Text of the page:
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Published February 4th 2013
Kathryn Bigelow is making her name for herself as one of the premier directors in Hollywood, in what is generally regarded as a male orientated industry. Indeed her 2009 'The Hurt Locker' garnered tremendous critical acclaim, and landed her an Academy Award for Best Director, as well as a Best Picture win for the film itself.
Cue to present day, and she again takes on that perilous subject of war, this time in the hunt to find and kill Osama Bin Laden. Much has been said about the film's use of torture, classified CIA documents, the public backlash by certain US Senators. But what Bigelow and her screen writing partner, Mark Boal (who also penned 'The Hurt Locker'), have achieved is an uncompromising look at the journey, the sacrifices and the atonement for a singular moment in history that changed the lives of everyone, through the eyes of a CIA officer played exceptionally by Jessica Chastain.
Indeed there's a parallel between Bigelow and Chastain's character Maya, in that Maya is also unabashedly good at what she does, and is a lone woman trying to achieve what her male counterparts cannot. One scene in particular has her writing the days since the compound where she believed Bin Laden was in, on her superior's window, shows the determination of this woman that is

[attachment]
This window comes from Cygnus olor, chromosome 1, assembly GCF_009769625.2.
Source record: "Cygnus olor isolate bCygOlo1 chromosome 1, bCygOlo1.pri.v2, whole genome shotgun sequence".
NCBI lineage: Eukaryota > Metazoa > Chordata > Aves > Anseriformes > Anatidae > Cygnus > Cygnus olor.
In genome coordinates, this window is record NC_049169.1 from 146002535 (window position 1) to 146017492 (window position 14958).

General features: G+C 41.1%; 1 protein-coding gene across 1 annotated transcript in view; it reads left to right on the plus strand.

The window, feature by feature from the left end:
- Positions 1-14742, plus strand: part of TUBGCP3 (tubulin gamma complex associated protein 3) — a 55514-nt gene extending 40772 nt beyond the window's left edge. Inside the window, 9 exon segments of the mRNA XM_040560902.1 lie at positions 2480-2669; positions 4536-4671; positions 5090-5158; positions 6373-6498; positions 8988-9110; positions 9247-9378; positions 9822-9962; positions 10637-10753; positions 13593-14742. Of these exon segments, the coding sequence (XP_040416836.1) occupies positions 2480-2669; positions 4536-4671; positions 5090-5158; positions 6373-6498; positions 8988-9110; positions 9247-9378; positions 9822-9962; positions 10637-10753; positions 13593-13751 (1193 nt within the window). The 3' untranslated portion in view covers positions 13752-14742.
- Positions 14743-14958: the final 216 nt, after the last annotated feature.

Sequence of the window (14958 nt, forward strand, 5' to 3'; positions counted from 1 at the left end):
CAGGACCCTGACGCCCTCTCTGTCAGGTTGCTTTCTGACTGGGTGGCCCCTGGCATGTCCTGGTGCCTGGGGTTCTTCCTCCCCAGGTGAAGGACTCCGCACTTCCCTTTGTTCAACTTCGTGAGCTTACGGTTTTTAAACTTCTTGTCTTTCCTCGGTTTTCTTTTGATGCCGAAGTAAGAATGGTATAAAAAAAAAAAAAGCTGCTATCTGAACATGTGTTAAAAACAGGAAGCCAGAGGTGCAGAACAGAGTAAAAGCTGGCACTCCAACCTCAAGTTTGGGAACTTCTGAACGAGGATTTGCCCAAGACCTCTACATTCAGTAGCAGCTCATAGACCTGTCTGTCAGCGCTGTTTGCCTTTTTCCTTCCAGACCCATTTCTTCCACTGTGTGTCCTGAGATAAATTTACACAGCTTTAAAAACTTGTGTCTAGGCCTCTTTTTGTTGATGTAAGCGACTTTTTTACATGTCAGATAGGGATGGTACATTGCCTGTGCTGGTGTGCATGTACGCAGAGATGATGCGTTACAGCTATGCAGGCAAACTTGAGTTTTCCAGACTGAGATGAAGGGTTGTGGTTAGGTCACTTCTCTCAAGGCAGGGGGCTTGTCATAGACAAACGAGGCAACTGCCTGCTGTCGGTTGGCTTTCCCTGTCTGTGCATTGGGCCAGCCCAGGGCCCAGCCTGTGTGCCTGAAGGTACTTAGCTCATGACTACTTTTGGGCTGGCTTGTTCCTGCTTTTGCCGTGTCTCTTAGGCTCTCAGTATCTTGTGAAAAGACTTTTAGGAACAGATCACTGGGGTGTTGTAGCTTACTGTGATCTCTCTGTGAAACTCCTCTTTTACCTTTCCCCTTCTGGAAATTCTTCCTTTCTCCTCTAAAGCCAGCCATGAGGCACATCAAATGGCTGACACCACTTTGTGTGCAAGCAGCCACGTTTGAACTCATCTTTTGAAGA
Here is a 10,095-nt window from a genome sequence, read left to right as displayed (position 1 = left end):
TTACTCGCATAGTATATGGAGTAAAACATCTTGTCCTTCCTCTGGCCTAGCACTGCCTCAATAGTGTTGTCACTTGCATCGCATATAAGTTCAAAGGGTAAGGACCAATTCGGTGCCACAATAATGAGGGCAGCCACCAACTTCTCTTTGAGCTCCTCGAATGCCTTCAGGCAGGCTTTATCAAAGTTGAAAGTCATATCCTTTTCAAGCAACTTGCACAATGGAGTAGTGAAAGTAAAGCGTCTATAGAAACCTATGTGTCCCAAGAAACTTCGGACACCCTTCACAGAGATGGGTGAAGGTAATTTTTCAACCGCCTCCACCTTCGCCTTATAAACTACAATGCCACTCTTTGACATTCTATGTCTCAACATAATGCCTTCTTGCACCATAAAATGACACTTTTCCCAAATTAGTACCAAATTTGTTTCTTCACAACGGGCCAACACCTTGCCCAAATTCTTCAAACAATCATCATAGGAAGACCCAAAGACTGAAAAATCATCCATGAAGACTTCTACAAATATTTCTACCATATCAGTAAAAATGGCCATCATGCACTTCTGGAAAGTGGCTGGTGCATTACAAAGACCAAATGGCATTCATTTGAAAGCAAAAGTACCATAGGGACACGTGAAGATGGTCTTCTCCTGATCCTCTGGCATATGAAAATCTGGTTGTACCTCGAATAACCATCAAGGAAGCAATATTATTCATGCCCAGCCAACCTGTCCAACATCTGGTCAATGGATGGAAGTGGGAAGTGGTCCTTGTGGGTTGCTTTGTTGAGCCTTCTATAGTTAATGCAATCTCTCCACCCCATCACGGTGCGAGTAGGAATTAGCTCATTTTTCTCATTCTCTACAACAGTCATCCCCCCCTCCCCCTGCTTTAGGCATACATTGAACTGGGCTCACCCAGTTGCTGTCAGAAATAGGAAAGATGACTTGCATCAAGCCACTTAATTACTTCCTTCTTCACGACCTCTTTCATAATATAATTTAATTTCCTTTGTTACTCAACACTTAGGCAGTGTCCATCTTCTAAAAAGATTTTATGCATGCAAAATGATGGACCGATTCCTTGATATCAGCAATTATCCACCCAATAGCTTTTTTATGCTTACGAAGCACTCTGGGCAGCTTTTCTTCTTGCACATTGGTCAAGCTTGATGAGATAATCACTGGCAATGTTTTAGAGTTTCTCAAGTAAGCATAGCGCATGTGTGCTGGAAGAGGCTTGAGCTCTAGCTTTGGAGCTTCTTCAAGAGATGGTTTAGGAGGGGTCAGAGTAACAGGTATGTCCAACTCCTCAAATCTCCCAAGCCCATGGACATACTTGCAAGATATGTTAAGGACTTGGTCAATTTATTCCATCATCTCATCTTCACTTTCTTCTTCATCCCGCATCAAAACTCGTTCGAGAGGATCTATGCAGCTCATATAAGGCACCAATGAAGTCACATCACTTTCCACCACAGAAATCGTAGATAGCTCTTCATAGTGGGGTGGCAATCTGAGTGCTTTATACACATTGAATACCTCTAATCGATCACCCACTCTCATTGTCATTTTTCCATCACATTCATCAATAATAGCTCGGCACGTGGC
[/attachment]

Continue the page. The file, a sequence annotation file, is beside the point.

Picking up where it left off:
Chastain delivers perhaps her finest role, in what has been a relatively short but already illustrious career, and is it really surprising that it is Bigelow that helps her achieve that? And with a vast array of supporting characters including Australia's own Jason Clarke, and Joel Edgerton, as well as other familiar faces such as Mark Strong & James Gandolfini, the film ensures to encapsulate each of them and their roles to remind us the many facets that went into this being achieved.
And Bigelow proves her directing chops, all throughout the film. In particular a 30 minute sequence told solely at night and through the use of night vision goggles, is some sort of experience. And as showed with the Hurt Locker, she is no stranger to war, mixed with the emotional turmoil that it can bring and leaves no stone unturned with regards to that.
The torture scenes aren't for the faint of heart, and clocking at 2.5 hours, it requires your time and commitment, not to mention the story is well publicised and the ending is known to all. But it's the journey that takes hold of the viewer, and Bigelow is flawless in showing that.
There have been many films since 9/11, Zero Dark Thirty is perhaps the most definitive one of them all.